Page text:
Thanks for taking questions Heidi. I really enjoy your book The People of Cascadia and picked up the moment I saw it.
My friends and I, who live near Olympia (Cheetwoot), have become pretty obsessed with bark and braintanning. Because we want to make our leather tanning as sustainable and bioregion specific as possible we are interested in historic techniques of the Coast Salish. I am curious if you are aware of historic bark tanning among Coast Salish people and how common it was? I would assume bark tanning was more common that braintaining (being more water proof, etc.) but I haven't seen bark tan Coast Salish artifacts. We have also reverse engineered/recovered the art of bark tanning salmon skins and I wonder if that was practiced among Salish people as well? (Some of us have already spread it currently among Salish folks, like the Skokomish, and hope it catches on further). Did Coast Salish people ever develop grain on (not bucked) braintanning, or even hair on braintanning, for more waterproofing? I'm curious about braintanning on this rainy side in general as many of my friends have had to twist my arm to even get into it, because at first it didn't make sense to me with how wet everything is, stepping in puddles, etc. Was it mainly for summer use? I have seen Coast Salish buckskin moccasins with lots of fringe. Were those worn year round?
Any information you have on leather among Coast Salish people would be great. My guess is cedar and other water repellent barks/roots were mostly used instead of leather for shoes, clothing, rain protection-- but maybe I'm wrong?
These are great questions, and I love that you have been working with tanning salmon skins I'd love to know more. I've dabbled in brain and bark tanning, but this is not my area of expertise so I can only offer some rather random, general information, but hopefully helpful.
There are lots of references to Western hemlock bark and alder being used to for tanning, as well as to dye fish nets. Recently I've learned that tanning fiber cordage nets helps to preserve them in salt water so I imagine that played as much of a role in the decision to do this as dying them so that fish couldn't see them (which is the reason that is most often given). As for the use of tanned hide for clothing in Western Washington, you are asking a much debated question. However, I live and work with the Snoqualmie Tribe, an upriver people, and by most accounts the use of elk hide clothing was definitely in general use, and is used today in the tribal regalia. I did a fair amount of research on this for my book, and include drawings of clothing with the use of hide and fur for men and women daily wear. The Snoqualmie were major hunters and gatherers traveling up into the mountains and over the mountain passes, so the use of hide clothing for leggings, tunics and moccasins makes sense. Early records give details about the construction of these moccasins specific to the upriver tribes so I believe this was definitely the case. These records also give specifics about where the fringe on tunics was located etc. I also discovered references to the use of strips of tanned hide with fur on being used to create vests and cloaks. Processed skins of smaller animals were cut into strips which naturally twisted, and these were twined into vests and capes worn by women with soft fur inside and outside these garments. Luxurious! I've always wanted to reconstruct one of these. Hunters were known to wear entire hides such as deer, cougar or bear with fur on while hunting, and I see this today sometimes as regalia. Favored children were given garments from hide made from fawns with spots still on, and hats made from raccoon skins and other small animals. I agree that it makes the most sense that these hides were tanned with bark rather than brain. But other protein such as fish egg might have also been employed.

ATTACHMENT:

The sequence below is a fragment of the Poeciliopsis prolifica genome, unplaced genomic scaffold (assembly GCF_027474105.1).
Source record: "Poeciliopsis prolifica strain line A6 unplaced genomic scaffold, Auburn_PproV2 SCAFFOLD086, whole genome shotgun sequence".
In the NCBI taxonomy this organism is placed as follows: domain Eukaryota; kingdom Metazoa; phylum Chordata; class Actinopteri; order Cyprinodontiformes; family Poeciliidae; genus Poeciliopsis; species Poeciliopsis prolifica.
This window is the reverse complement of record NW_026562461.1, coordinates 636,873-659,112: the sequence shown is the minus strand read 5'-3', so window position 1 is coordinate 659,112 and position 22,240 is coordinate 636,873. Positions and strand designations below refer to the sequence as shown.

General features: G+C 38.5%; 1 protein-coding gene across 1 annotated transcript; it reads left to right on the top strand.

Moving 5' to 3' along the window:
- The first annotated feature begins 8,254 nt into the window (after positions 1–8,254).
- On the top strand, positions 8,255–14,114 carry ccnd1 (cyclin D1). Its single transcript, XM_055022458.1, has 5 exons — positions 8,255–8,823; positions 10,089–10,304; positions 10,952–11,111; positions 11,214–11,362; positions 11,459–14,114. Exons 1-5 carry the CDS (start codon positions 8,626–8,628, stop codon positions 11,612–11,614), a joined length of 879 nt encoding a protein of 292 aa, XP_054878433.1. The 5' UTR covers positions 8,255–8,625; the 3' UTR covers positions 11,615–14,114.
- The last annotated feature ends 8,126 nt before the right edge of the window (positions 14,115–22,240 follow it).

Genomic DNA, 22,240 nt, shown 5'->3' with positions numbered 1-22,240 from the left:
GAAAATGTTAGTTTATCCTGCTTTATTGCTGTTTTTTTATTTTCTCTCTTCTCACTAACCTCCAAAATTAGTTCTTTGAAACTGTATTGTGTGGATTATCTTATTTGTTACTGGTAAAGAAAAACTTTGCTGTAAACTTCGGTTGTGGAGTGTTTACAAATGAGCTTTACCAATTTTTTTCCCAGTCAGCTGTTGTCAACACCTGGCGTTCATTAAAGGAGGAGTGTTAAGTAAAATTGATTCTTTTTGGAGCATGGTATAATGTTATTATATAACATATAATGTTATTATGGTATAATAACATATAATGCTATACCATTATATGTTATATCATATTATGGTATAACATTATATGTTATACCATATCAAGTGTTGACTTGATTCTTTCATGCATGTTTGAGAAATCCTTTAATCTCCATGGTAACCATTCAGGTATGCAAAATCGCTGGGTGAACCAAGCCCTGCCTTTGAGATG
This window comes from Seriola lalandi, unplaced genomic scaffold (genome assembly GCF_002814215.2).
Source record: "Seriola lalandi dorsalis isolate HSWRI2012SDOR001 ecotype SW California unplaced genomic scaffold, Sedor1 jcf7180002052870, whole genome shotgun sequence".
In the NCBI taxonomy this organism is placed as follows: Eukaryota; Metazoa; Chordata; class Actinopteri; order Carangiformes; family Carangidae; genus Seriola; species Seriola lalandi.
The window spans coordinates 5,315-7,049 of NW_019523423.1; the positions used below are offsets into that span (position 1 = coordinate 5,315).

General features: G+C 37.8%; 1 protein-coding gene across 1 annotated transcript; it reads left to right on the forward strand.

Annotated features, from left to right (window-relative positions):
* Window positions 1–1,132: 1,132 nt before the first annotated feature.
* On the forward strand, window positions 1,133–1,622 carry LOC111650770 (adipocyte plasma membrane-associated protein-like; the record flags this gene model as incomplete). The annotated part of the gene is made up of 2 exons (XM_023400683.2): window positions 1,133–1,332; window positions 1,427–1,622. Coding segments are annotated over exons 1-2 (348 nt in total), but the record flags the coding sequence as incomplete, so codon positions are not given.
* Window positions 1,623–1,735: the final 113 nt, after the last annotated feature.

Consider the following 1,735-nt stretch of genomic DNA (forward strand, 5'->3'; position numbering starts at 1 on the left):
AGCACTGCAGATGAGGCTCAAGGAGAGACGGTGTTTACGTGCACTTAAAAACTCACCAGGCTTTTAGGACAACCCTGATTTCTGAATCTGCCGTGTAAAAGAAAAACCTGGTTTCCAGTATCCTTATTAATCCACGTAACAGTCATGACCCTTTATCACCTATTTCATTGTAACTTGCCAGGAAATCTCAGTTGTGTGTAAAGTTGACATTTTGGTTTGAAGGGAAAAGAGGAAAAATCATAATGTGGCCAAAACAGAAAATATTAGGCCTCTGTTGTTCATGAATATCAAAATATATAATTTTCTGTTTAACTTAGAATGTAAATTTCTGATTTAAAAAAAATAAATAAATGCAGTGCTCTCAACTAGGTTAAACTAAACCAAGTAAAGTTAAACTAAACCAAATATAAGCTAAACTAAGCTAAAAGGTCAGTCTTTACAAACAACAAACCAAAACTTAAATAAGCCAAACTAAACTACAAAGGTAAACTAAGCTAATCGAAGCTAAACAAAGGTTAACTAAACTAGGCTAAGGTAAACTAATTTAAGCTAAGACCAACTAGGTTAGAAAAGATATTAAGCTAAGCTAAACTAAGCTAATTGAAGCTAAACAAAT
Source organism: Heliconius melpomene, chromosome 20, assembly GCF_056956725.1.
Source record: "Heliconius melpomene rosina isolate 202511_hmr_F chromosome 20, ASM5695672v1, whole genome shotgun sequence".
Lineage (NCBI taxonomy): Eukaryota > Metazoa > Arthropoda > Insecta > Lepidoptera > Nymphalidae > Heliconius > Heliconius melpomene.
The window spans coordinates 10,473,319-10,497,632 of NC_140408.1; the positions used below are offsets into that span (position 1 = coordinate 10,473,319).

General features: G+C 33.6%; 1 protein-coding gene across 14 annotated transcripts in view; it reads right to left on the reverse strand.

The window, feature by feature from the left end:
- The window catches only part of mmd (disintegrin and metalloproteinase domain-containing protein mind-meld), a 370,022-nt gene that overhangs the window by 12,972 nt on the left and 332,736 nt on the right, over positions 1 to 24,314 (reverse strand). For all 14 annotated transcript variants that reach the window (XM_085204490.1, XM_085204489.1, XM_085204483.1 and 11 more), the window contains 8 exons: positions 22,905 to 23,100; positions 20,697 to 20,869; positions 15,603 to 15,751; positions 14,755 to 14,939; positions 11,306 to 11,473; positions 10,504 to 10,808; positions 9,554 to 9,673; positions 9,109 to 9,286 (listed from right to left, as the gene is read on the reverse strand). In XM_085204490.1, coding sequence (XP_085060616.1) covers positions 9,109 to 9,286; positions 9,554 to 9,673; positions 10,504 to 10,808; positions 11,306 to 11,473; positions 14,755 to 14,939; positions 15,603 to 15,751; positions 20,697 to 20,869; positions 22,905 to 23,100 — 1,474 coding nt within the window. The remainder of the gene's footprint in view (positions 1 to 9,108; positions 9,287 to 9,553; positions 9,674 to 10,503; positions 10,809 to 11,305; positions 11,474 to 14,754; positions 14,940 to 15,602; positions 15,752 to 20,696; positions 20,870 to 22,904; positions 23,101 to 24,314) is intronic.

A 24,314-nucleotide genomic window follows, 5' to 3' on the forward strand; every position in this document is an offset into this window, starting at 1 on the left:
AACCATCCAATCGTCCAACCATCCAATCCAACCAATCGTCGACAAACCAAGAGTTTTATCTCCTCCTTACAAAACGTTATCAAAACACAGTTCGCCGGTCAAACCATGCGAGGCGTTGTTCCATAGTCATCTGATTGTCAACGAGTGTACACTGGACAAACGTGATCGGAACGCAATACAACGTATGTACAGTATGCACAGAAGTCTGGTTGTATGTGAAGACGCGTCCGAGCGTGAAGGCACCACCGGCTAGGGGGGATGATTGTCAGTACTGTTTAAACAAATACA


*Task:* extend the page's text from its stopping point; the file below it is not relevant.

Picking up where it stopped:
I'm very intrigued by your tanned salmon skins. Early explorer accounts make note of the excellence of the bows in this area (I include some quotes from these journals in the book), and of particular note was the serpent skinned backing used on the bows which apparently helped to make them waterproof. They were affixed with a glue that was not affected by the rain, and all of this contributed to the bows being effective even when it was raining. I've often wondered if the serpent skin wasn't fish skin, though there are plenty of snakes in the area that could certainly have been used.
I'm sure there is more to add, but off the top of my head this is what comes to mind. Thanks for the good questions and I hope to hear more of what you are doing. Sounds fun.
Heidi Bohan, Ethnobotanist, educator, author- People of Cascadia, Starflower Native Plant ID Cards; Skills based mentorship programs
I suggest huckleberry pie. But the only thing on the gluten free menu is this tiny ad:
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